Solanaceous glycoalkaloid levels vary considerably among different plant species and vary with light exposure, mechanical damage, and the vegetable or fruit part (e.g., skin, tuber, green sprouts) (Table I). In potatoes, green shoots or skin often considerably higher levels of SGAs than other parts of the plant. Higher levels of SGAs generally impart a bitter, unpleasant taste.29 Exposure to light, mechanical damage, and spoiling increases SGA levels; cooking does not alter levels.30

Table I
Glycoalkaloid Content of Various Food Products

Solanaceous glycoalkaloids received scrutiny as a result of documented outbreaks of toxicity in humans and livestock after potato consumption. The long history of potato toxicity31,32 includes some fatalities.33 The clinical symptoms of potato toxicity in humans are fairly consistent throughout documented cases: acute gastrointestinal disturbances (abdominal pain, vomiting, and diarrhoea) progressing in severe cases to profound neurological symptoms (apathy, drowsiness, mental confusion, stupor, visual disturbances, dizziness, hallucinations, and trembling). Many of these symptoms mimic the clinical syndrome of massive cholinergic stimulation. Symptoms last approximately 2–24 hr after ingestion of potatoes.31 The most recent major outbreak involved 78 British schoolchildren in which the most severely affected child recovered only after one week of hospitalization. Butyrylcholinesterase concentrations in 10 to 17 children analyzed were abnormally low six days after exposure. In all but one case, levels had returned to normal after four to five weeks.34 This analysis suggests a substantial reservoir of SGAs after consumption of potatoes.

In addition to the clinical reports demonstrating toxic effects similar to those following inhibition of AChE, there are numerous animal and human experiments suggesting that normal nutritional intake of these natural inhibitors may result in levels that inhibit AChE and/or BuChE. This may then create direct toxic effect or, more insidiously, cause altered metabolism of compounds metabolized by BuChE. Morris and Lee32 concluded that 2–5 mg SGA·kg−1 body weight (BW) is toxic and that 3–6 mg·kg−1 BW is potentially fatal. Subsequent research has supported this estimate and some investigators suggest that the toxic dose may be as low as 1 mg·kg−1 BW. For example, in three studies using male volunteers, symptoms of diarrhea, vomiting, and/or nausea occurred at SGA levels of 1.0–2.6 mg·kg−1 BW.35 The daily average amount of potatoes consumed by individuals in the United States, Great Britain, and Sweden is 167 g,36 140 g,37 and 300 g,38 respectively. Current agricultural guidelines recommend that potatoes for consumption contain no more than 200 mg·kg−1 SGA (Friedman M and MacDonald GM, Potato glycoalkaloids: chemistry, analysis, safety, and plant physiology. Critical Rev. Plant Sciences, in press). Many potato products contain SGA levels close to this concentration (Table I). Individuals consuming a standard serving of potatoes can ingest as much as 20 to 60 mg SGA. This amount overlaps the potentially toxic range of SGA in small children and heavier consumption of foods containing SGAs would also reach the toxic range in adults. Although severe direct toxicity caused by SGAs is rare, the possibility that SGAs under typical dietary conditions may alter BuChE-mediated metabolism has not been addressed experimentally. Given the wide range of commonly used drugs that appear to depend on BuChE for proper termination of action, the effects of SGA inhibition warrant careful study.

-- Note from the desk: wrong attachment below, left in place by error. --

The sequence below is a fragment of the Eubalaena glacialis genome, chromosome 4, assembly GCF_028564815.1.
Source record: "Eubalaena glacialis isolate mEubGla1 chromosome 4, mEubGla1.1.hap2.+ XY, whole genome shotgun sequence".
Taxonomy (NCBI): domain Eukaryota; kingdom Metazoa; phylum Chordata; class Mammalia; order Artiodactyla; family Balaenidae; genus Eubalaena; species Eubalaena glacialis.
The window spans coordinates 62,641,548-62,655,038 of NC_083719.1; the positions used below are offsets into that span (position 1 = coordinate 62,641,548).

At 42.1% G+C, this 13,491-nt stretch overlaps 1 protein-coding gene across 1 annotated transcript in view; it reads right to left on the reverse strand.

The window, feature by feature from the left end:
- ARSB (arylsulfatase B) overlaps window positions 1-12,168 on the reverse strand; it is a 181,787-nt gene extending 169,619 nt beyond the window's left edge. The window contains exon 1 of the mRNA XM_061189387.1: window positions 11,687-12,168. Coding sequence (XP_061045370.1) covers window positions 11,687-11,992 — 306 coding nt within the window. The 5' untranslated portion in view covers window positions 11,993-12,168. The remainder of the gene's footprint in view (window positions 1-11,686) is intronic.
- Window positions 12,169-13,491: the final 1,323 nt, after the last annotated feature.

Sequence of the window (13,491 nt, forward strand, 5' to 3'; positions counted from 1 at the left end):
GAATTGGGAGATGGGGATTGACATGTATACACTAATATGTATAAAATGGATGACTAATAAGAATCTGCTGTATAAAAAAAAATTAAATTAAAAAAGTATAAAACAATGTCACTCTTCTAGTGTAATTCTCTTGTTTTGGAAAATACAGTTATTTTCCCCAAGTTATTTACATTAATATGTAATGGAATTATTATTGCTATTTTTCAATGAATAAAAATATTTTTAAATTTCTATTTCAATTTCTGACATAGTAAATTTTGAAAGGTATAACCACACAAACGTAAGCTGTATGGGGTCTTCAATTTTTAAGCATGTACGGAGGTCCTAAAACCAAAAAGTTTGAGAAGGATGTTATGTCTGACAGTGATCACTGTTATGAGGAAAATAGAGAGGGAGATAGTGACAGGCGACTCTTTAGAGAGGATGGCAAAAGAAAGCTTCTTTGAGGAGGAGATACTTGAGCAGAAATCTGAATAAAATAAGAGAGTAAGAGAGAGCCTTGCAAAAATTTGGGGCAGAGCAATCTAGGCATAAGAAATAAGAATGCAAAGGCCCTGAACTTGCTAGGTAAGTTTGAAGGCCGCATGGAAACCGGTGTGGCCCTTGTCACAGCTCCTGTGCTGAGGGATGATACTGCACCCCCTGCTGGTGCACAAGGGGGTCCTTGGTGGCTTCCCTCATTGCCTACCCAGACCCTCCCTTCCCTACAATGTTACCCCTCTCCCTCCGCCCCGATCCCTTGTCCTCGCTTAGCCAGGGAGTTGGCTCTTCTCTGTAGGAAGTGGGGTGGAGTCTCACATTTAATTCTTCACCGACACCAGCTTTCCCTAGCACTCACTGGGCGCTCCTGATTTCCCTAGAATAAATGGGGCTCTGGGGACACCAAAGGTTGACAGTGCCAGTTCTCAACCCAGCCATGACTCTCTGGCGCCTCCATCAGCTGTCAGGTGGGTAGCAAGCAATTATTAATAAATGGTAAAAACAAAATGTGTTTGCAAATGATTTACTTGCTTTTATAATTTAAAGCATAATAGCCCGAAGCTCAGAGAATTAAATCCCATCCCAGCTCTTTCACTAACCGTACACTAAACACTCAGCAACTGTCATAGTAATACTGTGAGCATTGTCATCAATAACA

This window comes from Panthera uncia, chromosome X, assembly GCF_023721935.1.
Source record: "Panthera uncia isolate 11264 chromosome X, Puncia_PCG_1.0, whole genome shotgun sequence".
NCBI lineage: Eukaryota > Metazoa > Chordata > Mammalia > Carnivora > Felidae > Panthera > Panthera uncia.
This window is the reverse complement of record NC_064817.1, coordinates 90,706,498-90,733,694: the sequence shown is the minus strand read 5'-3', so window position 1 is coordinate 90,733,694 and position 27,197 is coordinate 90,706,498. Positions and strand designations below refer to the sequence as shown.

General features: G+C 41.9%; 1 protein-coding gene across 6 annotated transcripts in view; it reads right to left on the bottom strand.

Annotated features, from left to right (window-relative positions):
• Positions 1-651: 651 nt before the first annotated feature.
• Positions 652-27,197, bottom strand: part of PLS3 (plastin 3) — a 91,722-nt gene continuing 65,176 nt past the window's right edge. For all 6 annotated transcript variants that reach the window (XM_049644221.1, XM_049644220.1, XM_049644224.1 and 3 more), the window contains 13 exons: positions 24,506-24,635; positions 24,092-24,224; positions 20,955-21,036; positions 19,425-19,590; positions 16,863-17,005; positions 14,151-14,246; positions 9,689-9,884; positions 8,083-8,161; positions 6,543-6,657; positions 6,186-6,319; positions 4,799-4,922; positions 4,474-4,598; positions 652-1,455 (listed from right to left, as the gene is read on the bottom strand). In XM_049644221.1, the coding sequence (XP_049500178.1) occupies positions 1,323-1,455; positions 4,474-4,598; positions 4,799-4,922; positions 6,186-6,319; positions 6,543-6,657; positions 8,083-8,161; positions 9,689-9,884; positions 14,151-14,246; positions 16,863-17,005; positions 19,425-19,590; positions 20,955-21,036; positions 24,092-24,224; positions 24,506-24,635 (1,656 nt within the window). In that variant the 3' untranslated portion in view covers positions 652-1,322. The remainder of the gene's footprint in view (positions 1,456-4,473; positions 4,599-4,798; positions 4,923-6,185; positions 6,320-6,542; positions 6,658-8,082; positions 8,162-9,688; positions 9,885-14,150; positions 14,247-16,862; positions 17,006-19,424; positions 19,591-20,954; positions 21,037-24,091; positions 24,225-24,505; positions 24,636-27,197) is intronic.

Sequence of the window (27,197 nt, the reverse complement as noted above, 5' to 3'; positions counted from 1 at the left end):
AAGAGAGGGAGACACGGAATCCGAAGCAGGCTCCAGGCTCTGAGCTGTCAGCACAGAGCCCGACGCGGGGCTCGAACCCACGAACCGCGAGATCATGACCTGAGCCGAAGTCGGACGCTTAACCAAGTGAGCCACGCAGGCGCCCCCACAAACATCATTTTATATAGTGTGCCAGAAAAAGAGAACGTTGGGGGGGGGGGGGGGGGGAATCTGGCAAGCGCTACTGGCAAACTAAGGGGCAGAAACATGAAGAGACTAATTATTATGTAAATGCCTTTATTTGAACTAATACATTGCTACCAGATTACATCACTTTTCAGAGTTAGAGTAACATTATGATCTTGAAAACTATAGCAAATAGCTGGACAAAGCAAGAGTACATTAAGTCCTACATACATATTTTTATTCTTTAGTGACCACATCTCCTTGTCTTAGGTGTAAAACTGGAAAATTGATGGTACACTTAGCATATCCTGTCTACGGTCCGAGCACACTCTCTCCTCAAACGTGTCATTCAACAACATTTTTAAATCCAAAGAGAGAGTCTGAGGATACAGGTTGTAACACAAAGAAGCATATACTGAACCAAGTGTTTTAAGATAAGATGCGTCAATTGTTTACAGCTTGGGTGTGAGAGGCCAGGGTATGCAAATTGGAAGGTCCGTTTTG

Animal studies also illustrate the toxicity of SGAs; however, no animal appears to be as sensitive to SGAs as humans. The oral lethal dose in sheep is 500 mg·kg−1 BW with toxic effects noted at 225 mg·kg−1 BW.39 Rabbits fed greened potatoes (64 mg SGA per day) for 30 days showed a greater rate of death and weight loss than rabbits fed normal potatoes (22 mg SGA per day).40 Administered orally, SGAs show poor bioavailability in rats and mice.41,42 In fact, oral administration must exceed 1000 mg·kg−1 BW to produce toxic effects in mice. In contrast, parenteral administration of solanine at concentrations as low as 1–20 mg·kg−1 BW is very toxic to mice, rats, and rabbits.41 Hamsters seem to have a sensitivity to SGAs closest to that of humans. For this reason, some investigators suggest that hamsters are the preferred animal model for studying the toxic effects of SGAs (Friedman and MacDonald, in press).